13. Moody more often than not I tend to disagree with a lot of your opinions, but unfortunately I do not have the advantage of pulling the plug on anyone who disagrees with me ; However you are spot on in this article. I have all the respect in the world for Morgan Shepherd. He has done it all , often with much less than others. At some point in time an aging driver does lose his skills and it is unfair to the other drivers to take a chance on injury because of a driver with diminished skill sets. Dot does not allow truck drivers to drive commercial vehicles past a certain age without extensive physical testing and they are not driving at 200 MPH.

  14. Anonymous6:10 PM

    I agree with all you said. Listened to your show yesterday and honestly I was disturbed by the comments of some people suggesting Morgan would kill himself and others. Each driver neeeds to be evaluated on their ownnhealth and ability. NASCAR needsvto evaluate that fo all drivers regardless of age.How to do that I have idea. I know Morgan and can say with certainty he wouldn't be out there if he was a risk. Furthermore the man is in better shape than most people 20yrs younger. He is not some hunched over old man with a cane. His problem on the track in Nationwide has been lack of $ plain and simple. Not lack of ability. Am I saying he can contend for wins, no. Can he safely run in 20s or a little better when he has the $? Yes. Bottom line folks, if he was such a danger wouldn't other drivers wouldn't be screaming to NASCAR? So long as they are fine with it I say let the man race!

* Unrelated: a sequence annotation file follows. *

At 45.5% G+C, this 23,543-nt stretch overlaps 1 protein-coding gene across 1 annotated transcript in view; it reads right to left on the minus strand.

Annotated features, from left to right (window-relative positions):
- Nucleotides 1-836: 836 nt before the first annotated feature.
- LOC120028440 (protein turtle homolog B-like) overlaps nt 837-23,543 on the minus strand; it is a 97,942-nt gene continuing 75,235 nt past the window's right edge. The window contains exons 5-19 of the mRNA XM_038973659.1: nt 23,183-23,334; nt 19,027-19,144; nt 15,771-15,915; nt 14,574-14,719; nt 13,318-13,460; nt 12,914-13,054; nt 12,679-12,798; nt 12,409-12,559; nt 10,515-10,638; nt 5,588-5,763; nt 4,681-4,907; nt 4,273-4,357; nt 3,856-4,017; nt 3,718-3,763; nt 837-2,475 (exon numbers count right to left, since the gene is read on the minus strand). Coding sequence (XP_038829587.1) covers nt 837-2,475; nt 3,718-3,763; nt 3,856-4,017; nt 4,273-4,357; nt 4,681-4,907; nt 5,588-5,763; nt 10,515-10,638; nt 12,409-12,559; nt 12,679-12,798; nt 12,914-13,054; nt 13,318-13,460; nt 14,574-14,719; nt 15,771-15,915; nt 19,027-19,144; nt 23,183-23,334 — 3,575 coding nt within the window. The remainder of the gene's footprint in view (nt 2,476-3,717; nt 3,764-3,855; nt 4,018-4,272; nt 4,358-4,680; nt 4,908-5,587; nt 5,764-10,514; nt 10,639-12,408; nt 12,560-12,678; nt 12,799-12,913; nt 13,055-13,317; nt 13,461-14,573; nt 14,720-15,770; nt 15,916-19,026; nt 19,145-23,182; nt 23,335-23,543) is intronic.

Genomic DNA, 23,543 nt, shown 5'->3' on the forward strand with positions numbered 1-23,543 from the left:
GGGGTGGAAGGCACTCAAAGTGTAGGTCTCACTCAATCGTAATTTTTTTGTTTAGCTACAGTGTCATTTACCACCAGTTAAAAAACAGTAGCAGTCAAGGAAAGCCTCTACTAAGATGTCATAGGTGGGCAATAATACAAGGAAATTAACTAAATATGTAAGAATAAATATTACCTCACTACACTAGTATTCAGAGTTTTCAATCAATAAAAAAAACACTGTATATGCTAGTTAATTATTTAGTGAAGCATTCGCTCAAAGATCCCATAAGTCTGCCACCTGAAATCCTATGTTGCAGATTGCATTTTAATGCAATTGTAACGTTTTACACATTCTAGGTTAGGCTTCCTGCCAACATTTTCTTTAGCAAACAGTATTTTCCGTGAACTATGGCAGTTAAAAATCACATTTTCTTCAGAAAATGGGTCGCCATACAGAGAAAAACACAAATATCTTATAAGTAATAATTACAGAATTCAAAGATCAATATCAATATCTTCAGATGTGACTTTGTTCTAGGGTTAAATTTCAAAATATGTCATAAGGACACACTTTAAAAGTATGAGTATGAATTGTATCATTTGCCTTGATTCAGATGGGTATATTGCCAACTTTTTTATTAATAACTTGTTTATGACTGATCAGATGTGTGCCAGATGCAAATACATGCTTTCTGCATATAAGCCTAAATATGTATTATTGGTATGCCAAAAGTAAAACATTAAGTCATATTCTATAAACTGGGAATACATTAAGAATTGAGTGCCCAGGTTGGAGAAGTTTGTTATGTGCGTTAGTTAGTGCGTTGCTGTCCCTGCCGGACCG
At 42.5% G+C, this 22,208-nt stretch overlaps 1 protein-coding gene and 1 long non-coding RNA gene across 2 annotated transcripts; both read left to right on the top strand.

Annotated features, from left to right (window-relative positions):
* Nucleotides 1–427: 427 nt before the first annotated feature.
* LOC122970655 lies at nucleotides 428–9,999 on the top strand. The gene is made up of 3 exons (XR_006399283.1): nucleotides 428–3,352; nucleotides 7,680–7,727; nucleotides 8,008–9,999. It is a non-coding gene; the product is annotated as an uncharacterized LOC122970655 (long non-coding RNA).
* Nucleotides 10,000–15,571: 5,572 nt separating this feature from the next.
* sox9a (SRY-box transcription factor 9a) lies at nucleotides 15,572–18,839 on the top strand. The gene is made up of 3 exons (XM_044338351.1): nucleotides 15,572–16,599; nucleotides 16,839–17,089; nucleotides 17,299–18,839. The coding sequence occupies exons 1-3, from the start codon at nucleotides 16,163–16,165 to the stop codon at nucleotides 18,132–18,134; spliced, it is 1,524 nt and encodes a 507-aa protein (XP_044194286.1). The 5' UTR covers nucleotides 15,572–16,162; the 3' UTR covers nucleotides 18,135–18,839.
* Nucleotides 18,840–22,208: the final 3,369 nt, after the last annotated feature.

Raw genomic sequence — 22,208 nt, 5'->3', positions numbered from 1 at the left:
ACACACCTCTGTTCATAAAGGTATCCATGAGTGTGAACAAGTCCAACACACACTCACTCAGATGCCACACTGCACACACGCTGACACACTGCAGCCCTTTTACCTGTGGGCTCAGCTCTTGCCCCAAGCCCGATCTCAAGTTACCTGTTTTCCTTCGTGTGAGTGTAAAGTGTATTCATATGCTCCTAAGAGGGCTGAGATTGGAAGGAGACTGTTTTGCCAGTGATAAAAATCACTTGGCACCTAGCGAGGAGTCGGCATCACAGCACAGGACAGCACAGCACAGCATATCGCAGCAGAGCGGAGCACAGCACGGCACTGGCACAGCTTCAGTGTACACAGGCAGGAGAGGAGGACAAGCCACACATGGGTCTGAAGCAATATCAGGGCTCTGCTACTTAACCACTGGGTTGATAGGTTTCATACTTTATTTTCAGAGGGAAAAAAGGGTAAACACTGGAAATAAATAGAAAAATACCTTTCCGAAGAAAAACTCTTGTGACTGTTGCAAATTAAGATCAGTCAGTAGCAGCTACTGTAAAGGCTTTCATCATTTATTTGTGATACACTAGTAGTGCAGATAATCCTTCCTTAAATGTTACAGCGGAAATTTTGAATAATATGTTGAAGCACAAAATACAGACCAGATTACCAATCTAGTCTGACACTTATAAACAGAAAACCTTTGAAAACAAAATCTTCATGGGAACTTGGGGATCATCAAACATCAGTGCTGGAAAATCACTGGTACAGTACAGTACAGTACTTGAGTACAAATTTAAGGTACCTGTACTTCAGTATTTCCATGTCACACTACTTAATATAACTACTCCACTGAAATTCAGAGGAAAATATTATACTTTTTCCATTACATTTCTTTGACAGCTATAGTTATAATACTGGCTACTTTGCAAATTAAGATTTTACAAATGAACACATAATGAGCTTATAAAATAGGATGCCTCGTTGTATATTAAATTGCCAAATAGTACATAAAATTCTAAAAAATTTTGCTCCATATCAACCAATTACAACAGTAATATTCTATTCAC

15. Anonymous7:49 PM

    hi there GF

    hi there GF

    hi there GF if tests are to be given,

    Any driver that DNQ'ed (or did not attempt the last race qualifying) should have to pass the test. So a certain driver out of the last race due to injury, would also have to take the driving test. Make the test mean something about driving ability, not just an old guys test.